How jobless rate is determined

April 19, 1992|By Cox News Service

To measure the U.S. unemployment rate, the Census Bureau periodically selects 60,000 households, chosen to represent different age, racial and income groups reflecting the population.

A participating household is surveyed for four consecutive months, dropped for eight, then returned for a final four months.

Selected households are notified by mail. Initial interviews are done in person and later ones by phone. They last 10 minutes.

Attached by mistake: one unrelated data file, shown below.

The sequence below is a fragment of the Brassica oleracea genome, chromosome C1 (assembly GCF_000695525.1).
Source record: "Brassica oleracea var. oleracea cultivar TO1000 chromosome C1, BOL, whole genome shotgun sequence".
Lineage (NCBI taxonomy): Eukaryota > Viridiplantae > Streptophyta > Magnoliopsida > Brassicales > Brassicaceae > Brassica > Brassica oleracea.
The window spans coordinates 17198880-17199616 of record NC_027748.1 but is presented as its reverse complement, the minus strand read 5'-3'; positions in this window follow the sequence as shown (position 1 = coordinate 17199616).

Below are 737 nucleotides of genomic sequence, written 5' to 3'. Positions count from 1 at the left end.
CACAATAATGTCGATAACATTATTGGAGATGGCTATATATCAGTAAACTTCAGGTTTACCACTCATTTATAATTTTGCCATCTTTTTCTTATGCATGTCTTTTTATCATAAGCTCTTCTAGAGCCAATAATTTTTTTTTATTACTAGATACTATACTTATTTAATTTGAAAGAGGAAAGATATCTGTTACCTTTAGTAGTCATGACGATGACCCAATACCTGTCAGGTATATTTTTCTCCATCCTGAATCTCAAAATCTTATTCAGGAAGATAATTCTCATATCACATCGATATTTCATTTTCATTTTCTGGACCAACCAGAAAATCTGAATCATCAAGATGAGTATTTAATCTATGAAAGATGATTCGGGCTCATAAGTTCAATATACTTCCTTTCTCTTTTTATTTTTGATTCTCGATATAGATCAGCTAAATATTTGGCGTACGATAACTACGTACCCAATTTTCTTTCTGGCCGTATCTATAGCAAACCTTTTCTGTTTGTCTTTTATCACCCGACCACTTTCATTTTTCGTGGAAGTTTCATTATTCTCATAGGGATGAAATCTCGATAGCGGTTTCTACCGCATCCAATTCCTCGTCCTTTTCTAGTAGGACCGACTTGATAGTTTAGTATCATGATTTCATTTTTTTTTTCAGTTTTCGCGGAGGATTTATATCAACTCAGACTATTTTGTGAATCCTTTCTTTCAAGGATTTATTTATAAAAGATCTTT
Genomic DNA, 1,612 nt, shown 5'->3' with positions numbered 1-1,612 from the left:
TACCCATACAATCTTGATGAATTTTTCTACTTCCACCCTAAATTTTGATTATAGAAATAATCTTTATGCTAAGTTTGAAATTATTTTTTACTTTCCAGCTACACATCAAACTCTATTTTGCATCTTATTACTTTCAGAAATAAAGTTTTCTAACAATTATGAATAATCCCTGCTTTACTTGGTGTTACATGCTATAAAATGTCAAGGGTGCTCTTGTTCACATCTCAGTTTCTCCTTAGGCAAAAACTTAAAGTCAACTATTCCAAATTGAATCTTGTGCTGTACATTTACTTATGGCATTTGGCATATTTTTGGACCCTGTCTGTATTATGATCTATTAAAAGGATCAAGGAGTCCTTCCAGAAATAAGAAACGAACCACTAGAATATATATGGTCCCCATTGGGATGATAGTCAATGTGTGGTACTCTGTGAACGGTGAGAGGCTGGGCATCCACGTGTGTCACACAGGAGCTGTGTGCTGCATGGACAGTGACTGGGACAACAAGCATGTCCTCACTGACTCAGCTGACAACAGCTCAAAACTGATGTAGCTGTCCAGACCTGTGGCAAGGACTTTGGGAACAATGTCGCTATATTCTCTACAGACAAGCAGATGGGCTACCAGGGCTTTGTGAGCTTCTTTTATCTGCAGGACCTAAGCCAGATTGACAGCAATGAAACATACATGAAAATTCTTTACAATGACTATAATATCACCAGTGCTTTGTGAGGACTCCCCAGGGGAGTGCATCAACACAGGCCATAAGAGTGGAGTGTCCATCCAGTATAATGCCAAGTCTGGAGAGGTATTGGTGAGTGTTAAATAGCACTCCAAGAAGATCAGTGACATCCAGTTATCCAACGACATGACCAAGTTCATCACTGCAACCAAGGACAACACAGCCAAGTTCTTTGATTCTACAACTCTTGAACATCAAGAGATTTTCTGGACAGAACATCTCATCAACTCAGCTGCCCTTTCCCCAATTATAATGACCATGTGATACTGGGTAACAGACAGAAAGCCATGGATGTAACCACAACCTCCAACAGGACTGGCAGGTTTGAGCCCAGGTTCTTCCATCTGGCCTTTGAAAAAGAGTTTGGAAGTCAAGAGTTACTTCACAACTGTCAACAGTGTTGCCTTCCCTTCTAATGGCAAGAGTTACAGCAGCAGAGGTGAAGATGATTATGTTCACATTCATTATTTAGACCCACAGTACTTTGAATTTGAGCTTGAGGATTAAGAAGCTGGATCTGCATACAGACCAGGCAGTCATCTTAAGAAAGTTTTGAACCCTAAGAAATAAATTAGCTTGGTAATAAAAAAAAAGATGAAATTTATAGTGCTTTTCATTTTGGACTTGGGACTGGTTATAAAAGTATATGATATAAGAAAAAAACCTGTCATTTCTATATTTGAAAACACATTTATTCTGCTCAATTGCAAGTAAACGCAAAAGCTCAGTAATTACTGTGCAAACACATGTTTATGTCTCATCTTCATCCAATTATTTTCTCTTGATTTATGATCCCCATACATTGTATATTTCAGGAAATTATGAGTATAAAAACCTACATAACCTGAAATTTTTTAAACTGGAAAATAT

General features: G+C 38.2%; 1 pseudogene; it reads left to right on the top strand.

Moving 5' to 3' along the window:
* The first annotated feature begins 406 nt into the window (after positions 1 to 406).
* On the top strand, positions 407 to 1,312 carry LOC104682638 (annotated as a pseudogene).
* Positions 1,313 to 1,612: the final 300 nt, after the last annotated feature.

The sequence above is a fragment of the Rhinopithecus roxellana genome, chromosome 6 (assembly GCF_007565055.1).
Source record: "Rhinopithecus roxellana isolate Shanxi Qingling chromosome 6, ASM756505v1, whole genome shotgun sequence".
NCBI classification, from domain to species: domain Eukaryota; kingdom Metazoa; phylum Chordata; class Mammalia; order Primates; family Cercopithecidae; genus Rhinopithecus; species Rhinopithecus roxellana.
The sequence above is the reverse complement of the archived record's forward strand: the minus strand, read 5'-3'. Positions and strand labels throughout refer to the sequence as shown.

Questions involve age, sex, race, occupation, industry of employment, number of hours worked and whether unemployed workers quit or were fired.

The jobless rate is derived by dividing the number of people who are unemployed by the number of people in the labor force.

The household survey is truly representative only for 11 direct-use states. By law, a direct-use state is one of the nation's 11 largest in terms of population.

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